Secretary of Defense
On November 8, 2006, after the 2006 midterm election, President George W. Bush announced his intent to nominate Gates to succeed the resigning Donald Rumsfeld as U.S. Secretary of Defense. Gates was unanimously confirmed by the United States Senate Armed Services Committee on December 5, 2006. During his confirmation hearing on December 5, 2006, Senator Carl Levin of Michigan asked Gates if he thought the United States was winning the war in Iraq, to which Gates responded: "No, sir." He then went on to say that he did not think the United States was losing the war either. The next day, Gates was confirmed by the full Senate by a margin of 95-2, with Republican Senators Rick Santorum and Jim Bunning casting the two dissenting votes and senators Elizabeth Dole, Evan Bayh, and Joe Biden not voting. On December 18, 2006, Gates was sworn in as Secretary of Defense by White House Chief of Staff Josh Bolten at a private White House ceremony and then by Vice President Dick Cheney at the Pentagon. Gates being sworn in as Defense Secretary on December 18, 2006. Several months after his appointment, The Washington Post published a series of articles beginning February 18, 2007 that brought to the spotlight the Walter Reed Army Medical Center neglect scandal. As a result of the fallout from the incident, Gates announced the removal of Secretary of the Army Francis J. Harvey, and later, he approved the removal of Army Surgeon General Kevin C. Kiley.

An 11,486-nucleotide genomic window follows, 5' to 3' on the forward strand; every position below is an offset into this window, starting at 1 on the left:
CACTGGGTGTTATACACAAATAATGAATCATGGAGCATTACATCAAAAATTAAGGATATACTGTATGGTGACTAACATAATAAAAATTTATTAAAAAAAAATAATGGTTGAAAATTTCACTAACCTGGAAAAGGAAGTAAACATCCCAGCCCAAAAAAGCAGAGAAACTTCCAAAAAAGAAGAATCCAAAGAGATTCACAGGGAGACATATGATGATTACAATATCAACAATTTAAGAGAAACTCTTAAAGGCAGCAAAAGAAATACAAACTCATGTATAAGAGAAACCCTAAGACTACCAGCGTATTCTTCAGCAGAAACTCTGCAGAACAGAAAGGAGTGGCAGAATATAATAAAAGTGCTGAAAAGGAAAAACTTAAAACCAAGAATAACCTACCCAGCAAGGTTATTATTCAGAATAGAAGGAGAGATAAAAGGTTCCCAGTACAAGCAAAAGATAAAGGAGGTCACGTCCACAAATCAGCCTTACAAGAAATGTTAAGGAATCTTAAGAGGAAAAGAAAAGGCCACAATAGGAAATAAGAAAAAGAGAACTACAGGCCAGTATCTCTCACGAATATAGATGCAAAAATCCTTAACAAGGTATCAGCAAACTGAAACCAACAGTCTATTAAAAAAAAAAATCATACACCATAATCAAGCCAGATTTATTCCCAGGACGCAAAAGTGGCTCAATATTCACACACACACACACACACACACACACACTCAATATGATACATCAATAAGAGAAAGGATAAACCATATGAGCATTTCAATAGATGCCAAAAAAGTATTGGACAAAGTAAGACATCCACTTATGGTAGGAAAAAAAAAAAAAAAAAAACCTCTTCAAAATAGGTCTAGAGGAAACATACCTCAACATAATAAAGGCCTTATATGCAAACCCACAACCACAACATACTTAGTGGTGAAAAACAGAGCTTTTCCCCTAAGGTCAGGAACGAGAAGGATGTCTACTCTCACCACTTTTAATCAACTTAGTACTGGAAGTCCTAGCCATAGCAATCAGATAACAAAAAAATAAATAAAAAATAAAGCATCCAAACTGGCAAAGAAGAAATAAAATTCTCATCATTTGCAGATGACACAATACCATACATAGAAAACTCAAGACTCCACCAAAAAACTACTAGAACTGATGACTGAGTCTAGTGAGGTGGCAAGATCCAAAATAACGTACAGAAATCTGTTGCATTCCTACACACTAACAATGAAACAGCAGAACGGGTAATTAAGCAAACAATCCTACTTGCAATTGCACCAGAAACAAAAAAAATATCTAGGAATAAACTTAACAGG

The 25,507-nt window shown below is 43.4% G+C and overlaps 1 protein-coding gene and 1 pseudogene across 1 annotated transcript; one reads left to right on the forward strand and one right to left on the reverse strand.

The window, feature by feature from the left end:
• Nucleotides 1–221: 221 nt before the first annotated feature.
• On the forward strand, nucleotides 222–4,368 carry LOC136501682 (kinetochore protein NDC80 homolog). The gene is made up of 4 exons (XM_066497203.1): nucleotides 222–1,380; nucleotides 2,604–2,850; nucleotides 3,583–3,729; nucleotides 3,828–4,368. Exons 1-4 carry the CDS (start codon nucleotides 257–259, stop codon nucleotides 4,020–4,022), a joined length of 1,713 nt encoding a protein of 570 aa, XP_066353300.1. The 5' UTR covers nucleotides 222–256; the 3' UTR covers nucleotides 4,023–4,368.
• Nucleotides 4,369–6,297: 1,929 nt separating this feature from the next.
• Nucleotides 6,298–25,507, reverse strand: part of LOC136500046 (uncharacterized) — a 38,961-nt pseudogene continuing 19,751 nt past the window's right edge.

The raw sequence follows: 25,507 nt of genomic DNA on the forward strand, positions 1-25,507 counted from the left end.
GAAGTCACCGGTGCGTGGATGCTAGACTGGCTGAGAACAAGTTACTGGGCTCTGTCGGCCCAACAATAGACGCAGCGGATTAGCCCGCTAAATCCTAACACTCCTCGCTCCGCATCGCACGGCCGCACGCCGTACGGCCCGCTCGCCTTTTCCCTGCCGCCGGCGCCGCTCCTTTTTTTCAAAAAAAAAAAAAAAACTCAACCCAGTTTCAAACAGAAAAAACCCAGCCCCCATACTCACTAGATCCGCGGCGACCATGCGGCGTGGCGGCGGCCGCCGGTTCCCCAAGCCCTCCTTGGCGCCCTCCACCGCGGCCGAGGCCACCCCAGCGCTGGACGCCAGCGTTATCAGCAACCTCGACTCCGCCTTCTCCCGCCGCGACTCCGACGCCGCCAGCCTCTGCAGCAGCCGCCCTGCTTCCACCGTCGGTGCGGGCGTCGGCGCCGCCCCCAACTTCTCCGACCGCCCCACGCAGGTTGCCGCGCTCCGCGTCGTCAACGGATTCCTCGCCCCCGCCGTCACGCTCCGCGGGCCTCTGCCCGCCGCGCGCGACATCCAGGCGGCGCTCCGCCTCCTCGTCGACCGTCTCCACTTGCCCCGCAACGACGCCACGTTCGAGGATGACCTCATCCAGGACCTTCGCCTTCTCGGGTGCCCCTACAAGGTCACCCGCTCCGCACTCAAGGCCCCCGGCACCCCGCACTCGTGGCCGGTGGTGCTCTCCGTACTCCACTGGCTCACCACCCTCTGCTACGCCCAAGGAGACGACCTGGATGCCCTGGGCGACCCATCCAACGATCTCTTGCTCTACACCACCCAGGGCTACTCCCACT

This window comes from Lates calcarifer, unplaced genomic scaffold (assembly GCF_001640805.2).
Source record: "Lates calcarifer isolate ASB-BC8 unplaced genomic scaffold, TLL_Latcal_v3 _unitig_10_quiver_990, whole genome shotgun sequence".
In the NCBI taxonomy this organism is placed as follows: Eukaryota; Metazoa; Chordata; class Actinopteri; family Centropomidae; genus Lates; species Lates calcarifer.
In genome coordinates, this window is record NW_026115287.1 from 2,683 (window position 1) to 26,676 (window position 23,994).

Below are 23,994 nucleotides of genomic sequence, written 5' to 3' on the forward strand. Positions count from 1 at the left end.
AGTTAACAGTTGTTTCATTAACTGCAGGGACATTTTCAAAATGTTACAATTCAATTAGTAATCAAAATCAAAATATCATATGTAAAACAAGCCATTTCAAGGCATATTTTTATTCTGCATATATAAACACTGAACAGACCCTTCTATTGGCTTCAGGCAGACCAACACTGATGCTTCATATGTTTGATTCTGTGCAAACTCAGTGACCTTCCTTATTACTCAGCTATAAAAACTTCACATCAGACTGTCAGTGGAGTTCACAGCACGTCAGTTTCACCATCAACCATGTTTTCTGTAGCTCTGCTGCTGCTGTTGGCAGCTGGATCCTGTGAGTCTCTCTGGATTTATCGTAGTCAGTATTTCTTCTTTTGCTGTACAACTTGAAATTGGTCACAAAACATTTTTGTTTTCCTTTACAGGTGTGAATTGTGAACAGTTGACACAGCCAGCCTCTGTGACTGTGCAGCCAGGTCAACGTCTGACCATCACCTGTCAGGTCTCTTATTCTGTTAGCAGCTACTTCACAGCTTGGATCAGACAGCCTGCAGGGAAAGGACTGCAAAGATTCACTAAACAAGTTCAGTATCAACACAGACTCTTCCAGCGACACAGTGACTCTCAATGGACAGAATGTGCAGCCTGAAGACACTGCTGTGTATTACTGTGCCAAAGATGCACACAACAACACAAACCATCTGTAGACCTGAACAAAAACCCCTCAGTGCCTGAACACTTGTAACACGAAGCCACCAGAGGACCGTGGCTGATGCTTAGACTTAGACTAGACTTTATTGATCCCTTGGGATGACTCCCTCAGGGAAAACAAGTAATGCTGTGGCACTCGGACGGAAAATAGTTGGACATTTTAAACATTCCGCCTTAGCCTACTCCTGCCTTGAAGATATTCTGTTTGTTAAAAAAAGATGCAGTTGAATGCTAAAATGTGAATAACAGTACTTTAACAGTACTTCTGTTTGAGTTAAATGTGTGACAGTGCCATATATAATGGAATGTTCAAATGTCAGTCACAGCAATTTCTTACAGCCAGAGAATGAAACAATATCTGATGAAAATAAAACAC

As deputy director and director of America's leading intelligence agency for many years, Gates and his CIA staff have been faulted for failing to accurately gauge the decline and disintegration of the Soviet Union. More particularly, Gates has been criticized for concocting evidence to show that the Soviet Union was stronger than it actually was, and also for repeatedly skewing intelligence to promote a particular worldview. Also, according to Newsweek, Gates, as deputy director of CIA, allegedly vouched for the comprehensiveness of a CIA study presented to the Senate and President Reagan alleging that the Soviet Union played a role in the 1981 shooting of Pope John Paul II. A CIA internal review later denounced the report as being skewed, but that Gates did not try to influence the report's conclusions.